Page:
Georgia Veterinary Scholars Program

Embark on a journey of discovery to the nexus of animal and human health

The Georgia Veterinary Scholars Program (GVSP) provides biomedical research opportunities for veterinary students. It is designed to enhance awareness of the importance of research in veterinary medicine and to encourage promising veterinary students to enter a career in biomedical research or advanced studies. This three-month program spans from May to the beginning of August each year.

It is co-sponsored by Boehringer Ingelheim (as part of the Boehringer Ingelheim Veterinary Scholars Program) and the National Institutes of Health Office of Research Infrastructure Programs. Since establishing the program in 1995, we have provided research experiences to more than 325 veterinary students from schools across the U.S., as well as several international schools.

About the program

How it works

GVSP scholars engage in research projects under the mentorship of research faculty from mid-May to the first week of August. Participating scholars attend seminars covering a variety of topics related to biomedical research and take part in site visits to regional research facilities, such as the Yerkes National Primate Research Center and the Centers for Disease Control and Prevention. Scholars attend informal dinner gatherings at the homes of faculty members during the Summer Science journal club series where they discuss current topics in the scientific literature. The GVS program encourages close interactions with faculty from across UGA to enhance understanding of the responsibilities and opportunities of a research career. At the end of the summer, the scholars present their research at the National Veterinary Scholar Program Symposium.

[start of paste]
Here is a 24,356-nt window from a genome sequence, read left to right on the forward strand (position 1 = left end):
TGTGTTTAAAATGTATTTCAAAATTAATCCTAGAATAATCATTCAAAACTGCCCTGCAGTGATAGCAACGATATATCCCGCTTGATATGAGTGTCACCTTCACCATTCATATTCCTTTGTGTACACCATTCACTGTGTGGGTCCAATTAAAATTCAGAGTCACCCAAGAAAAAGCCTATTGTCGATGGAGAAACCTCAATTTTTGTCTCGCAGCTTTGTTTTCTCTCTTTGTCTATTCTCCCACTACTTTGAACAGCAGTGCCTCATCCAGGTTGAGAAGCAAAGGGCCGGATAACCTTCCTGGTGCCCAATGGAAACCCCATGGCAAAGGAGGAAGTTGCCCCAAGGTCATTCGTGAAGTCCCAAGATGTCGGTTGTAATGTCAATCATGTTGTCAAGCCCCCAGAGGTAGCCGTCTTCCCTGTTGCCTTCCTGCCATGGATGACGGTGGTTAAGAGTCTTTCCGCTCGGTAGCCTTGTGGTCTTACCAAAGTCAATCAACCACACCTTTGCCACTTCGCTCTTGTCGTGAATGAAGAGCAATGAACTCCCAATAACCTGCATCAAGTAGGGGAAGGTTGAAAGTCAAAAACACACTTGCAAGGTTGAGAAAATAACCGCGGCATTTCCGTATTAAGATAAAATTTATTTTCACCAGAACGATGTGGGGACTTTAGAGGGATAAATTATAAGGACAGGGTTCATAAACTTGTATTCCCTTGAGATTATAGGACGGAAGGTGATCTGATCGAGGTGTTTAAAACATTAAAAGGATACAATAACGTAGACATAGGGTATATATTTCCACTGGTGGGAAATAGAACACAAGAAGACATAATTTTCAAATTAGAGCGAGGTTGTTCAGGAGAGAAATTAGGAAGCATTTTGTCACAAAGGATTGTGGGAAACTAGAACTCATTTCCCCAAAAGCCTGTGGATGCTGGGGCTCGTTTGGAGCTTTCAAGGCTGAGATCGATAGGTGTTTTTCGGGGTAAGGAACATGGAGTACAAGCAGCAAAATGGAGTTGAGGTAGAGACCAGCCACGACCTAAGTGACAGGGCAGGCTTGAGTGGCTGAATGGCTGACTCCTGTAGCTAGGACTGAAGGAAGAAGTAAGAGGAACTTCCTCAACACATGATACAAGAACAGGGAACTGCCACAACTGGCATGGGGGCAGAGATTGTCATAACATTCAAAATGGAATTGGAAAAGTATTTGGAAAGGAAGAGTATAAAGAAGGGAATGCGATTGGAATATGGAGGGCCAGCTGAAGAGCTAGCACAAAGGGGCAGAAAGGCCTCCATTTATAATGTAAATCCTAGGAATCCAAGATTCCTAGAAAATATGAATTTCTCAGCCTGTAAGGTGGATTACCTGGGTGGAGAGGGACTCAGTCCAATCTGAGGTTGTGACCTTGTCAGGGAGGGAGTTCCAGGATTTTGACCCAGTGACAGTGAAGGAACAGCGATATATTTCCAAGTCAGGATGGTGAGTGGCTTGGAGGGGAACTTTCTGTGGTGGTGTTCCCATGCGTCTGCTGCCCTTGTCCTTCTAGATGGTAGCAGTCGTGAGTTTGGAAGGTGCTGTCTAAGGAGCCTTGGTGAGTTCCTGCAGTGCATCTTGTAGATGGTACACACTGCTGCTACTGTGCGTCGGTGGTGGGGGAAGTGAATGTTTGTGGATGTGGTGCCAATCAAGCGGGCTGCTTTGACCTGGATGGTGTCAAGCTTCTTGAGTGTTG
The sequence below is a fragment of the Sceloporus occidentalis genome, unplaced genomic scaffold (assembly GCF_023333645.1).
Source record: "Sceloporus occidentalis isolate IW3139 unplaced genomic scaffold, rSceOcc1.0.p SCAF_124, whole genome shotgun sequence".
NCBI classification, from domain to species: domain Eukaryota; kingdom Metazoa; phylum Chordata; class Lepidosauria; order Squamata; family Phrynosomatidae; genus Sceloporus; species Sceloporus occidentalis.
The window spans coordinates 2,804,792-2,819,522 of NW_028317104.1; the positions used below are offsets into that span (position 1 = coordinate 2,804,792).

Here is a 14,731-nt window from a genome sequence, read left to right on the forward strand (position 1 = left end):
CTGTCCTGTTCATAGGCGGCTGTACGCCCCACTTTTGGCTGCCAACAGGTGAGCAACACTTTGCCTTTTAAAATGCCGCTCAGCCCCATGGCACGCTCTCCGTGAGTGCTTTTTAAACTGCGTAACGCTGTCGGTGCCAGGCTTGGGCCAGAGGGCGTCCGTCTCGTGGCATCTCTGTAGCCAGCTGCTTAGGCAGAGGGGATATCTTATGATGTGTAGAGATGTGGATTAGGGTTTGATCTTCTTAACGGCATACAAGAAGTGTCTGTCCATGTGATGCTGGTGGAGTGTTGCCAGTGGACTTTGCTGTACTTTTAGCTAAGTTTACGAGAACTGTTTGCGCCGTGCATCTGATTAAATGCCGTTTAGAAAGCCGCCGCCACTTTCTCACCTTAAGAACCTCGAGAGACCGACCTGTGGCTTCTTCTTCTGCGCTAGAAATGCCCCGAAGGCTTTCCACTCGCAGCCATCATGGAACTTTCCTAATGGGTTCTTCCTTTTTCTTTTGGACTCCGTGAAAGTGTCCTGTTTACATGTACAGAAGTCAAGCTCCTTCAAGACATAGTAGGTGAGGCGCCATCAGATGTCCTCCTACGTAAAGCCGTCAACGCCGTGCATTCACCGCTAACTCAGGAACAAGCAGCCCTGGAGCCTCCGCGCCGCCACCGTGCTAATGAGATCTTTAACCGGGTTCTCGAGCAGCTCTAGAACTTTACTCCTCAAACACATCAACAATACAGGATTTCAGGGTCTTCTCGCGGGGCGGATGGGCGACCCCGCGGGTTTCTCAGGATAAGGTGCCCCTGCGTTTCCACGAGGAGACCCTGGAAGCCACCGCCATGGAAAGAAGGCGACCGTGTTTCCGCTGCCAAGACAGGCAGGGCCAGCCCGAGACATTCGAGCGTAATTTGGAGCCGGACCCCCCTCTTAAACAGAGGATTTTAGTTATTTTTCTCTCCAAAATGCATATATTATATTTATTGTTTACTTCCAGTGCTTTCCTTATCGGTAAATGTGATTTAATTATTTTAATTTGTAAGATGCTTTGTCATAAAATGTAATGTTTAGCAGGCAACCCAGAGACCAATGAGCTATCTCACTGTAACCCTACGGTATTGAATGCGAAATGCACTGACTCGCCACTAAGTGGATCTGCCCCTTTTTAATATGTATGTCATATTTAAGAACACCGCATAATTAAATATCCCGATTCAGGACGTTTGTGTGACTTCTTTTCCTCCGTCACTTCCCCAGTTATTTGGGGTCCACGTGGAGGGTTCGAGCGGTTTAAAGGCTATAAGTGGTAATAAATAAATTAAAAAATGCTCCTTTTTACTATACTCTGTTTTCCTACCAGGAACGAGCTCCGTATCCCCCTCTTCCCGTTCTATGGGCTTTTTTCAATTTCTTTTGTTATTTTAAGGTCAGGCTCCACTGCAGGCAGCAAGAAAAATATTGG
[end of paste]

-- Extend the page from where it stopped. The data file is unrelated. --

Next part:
(View all key dates & activities)

Eligibility

Applicants must be veterinary students who have completed their first or second year of a veterinary curriculum. Veterinary students who have not completed their bachelor’s degree, possess an MS or PhD, or who are currently enrolled in a graduate program should contact program administrators to discuss eligibility.

Please note that this program is not limited to UGA students. Students from all other veterinary schools are welcome to attend the program. We typically have at least two to four scholars from other schools yearly, including international students.

The program is merit based, accepting the best candidates regardless of where they come from.

How to apply